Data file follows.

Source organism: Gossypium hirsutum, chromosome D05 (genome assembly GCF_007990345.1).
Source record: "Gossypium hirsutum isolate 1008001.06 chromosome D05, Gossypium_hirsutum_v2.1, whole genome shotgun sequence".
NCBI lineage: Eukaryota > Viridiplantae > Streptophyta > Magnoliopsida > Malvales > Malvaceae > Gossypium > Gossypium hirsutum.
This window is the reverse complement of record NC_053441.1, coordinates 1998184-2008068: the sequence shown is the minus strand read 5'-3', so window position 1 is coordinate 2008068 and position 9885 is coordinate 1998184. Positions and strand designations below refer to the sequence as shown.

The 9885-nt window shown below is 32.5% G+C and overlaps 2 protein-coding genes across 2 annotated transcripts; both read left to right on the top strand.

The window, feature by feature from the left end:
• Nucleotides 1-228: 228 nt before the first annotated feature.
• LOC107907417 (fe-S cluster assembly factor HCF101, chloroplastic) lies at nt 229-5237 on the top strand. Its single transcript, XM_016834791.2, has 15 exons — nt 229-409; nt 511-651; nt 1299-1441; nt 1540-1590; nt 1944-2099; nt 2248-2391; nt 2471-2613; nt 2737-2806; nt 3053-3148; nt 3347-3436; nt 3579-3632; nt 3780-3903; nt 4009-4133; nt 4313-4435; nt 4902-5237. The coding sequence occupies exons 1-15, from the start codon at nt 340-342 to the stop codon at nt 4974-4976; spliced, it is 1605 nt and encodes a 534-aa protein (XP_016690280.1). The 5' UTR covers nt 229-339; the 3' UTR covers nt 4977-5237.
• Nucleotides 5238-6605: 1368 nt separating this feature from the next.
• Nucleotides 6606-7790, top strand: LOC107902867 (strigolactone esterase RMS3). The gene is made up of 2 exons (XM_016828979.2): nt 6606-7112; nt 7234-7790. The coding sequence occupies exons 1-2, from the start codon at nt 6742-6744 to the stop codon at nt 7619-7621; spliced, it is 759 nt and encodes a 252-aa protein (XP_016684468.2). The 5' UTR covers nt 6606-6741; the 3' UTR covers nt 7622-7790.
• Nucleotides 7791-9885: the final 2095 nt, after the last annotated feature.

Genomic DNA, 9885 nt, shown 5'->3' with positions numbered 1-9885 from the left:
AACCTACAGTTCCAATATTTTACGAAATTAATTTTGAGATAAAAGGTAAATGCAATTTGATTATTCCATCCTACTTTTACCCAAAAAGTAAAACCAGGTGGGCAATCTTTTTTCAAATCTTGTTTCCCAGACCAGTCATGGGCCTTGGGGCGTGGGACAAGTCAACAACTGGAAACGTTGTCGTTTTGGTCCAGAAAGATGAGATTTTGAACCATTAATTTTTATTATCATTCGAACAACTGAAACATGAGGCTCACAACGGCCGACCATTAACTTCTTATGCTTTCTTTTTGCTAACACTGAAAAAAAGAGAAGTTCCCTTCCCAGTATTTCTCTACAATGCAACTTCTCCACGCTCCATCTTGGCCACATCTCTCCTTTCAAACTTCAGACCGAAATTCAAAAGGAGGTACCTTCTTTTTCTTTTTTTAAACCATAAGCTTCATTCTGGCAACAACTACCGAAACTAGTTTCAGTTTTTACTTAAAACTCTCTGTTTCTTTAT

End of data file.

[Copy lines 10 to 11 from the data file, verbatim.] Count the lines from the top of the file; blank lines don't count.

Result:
• Nucleotides 6606-7790, top strand: LOC107902867 (strigolactone esterase RMS3). The gene is made up of 2 exons (XM_016828979.2): nt 6606-7112; nt 7234-7790. The coding sequence occupies exons 1-2, from the start codon at nt 6742-6744 to the stop codon at nt 7619-7621; spliced, it is 759 nt and encodes a 252-aa protein (XP_016684468.2). The 5' UTR covers nt 6606-6741; the 3' UTR covers nt 7622-7790.
• Nucleotides 7791-9885: the final 2095 nt, after the last annotated feature.